The past two seasons, the Cubs haven't had to worry about a left-hander reliever with Marshall in town. But all that changed shortly before the turn of the calendar when the Cubs dealt the 29-year-old southpaw to the Reds for Travis Wood, Dave Sappelt and Ronald Torreyes.

Marshall made his return to Chicago Friday and met with the media before the game, but did not pitch against the organization that selected him in the sixth round of the 2003 draft.

It was the first time he had stepped foot on Wrigley Field as a member of the visiting team.

"It's different," Marshall said. "I'll always be a Cub. I loved all my days playing here at Wrigley Field and playing for the Cubs. But I understand it's baseball and I've been lucky so far. So I just have to move on and do my best to win a championship.

"It's good to see familiar faces," Marshall said when asked how it would be to face off against old teammates. "I got to say 'Hi' and talked to some guys in spring training and then again here today before batting practice. It's cool and I'm always up for a challenge."

Marshall trained with Wood some this winter and was disappointed to see the longtime Cub land on the DL.

"I hate to see Woody hurt," Marshall said. "He's a great person. He's always a wonderful teammate. I played catch with him nearly all winter this year. It's tough to see him have a little setback. He'll be fine. He's in good shape. He was working out hard and in the best shape I've ever seen him in this winter."

Remember That Guy: Rob Mackowiak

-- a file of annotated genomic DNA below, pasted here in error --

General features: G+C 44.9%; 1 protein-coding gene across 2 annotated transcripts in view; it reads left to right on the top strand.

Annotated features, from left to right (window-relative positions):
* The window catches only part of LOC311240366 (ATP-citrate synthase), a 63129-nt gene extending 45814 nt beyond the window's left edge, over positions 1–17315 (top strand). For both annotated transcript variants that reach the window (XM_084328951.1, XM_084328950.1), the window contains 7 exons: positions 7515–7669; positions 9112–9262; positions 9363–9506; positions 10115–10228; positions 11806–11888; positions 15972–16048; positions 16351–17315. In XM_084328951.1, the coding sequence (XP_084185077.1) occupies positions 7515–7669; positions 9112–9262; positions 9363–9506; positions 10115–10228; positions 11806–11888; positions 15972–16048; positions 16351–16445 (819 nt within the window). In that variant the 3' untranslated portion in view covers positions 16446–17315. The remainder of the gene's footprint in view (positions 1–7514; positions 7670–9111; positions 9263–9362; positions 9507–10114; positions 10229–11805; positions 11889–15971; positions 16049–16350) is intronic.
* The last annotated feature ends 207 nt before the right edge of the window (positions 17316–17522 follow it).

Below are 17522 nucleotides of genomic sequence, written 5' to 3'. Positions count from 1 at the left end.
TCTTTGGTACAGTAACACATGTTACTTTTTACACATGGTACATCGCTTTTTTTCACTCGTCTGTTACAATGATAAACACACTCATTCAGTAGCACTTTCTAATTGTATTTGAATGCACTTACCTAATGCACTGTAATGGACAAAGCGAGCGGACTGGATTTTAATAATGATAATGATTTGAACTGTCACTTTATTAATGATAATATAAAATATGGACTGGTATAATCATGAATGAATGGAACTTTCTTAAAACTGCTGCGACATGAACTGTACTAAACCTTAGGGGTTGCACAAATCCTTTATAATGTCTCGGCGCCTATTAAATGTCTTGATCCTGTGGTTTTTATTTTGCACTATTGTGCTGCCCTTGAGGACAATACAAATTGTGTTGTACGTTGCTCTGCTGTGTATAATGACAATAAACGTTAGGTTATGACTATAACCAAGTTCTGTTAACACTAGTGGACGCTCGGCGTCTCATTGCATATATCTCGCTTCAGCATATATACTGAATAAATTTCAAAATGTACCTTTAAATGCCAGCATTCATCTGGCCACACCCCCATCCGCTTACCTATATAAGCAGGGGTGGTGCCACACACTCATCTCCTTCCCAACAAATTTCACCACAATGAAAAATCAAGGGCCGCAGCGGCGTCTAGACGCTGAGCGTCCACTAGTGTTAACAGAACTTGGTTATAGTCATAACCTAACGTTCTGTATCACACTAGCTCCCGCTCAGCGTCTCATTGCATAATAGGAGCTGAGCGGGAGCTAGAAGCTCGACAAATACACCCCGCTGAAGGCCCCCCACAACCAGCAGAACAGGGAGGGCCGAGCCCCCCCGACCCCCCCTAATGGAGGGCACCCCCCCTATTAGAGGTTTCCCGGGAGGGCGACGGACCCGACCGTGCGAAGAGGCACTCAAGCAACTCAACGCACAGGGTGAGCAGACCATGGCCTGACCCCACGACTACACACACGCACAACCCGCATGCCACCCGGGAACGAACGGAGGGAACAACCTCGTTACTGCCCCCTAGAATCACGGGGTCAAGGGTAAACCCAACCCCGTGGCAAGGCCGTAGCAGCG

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AP

Remember That Guy: Rob Mackowiak

Not too many players from the Chicagoland area make it to the Majors. Oak Lawn’s Rob Mackowiak did. And he even made his way to the South Side to play for the White Sox.  

After attending South Suburban College in South Holland, he was a 53rd round pick of the Pirates in 1996. That’s something that could never exist today. The MLB Draft capped at 50 rounds in 1998, then lowered again to 40 rounds for 2012.

Mackowiak, primarily an outfielder but also occasionally seeing infield duty, worked his way through the minors from 1996-2001. He suited up for the Lynchburg (VA) Hillcats, the Augusta (GA) GreenJackets, the Altoona (PA) Curve and the Nashville Sounds before debuting for Pittsburgh May 19, 2001 at PNC Park against the Brewers. His first career at-bat a strikeout against Ben Sheets. He collected his first career hit a few days later at Veterans Stadium off the Phillies’ Robert Person. His first home run came May 30th in Pittsburgh off the Marlins’ Braden Looper.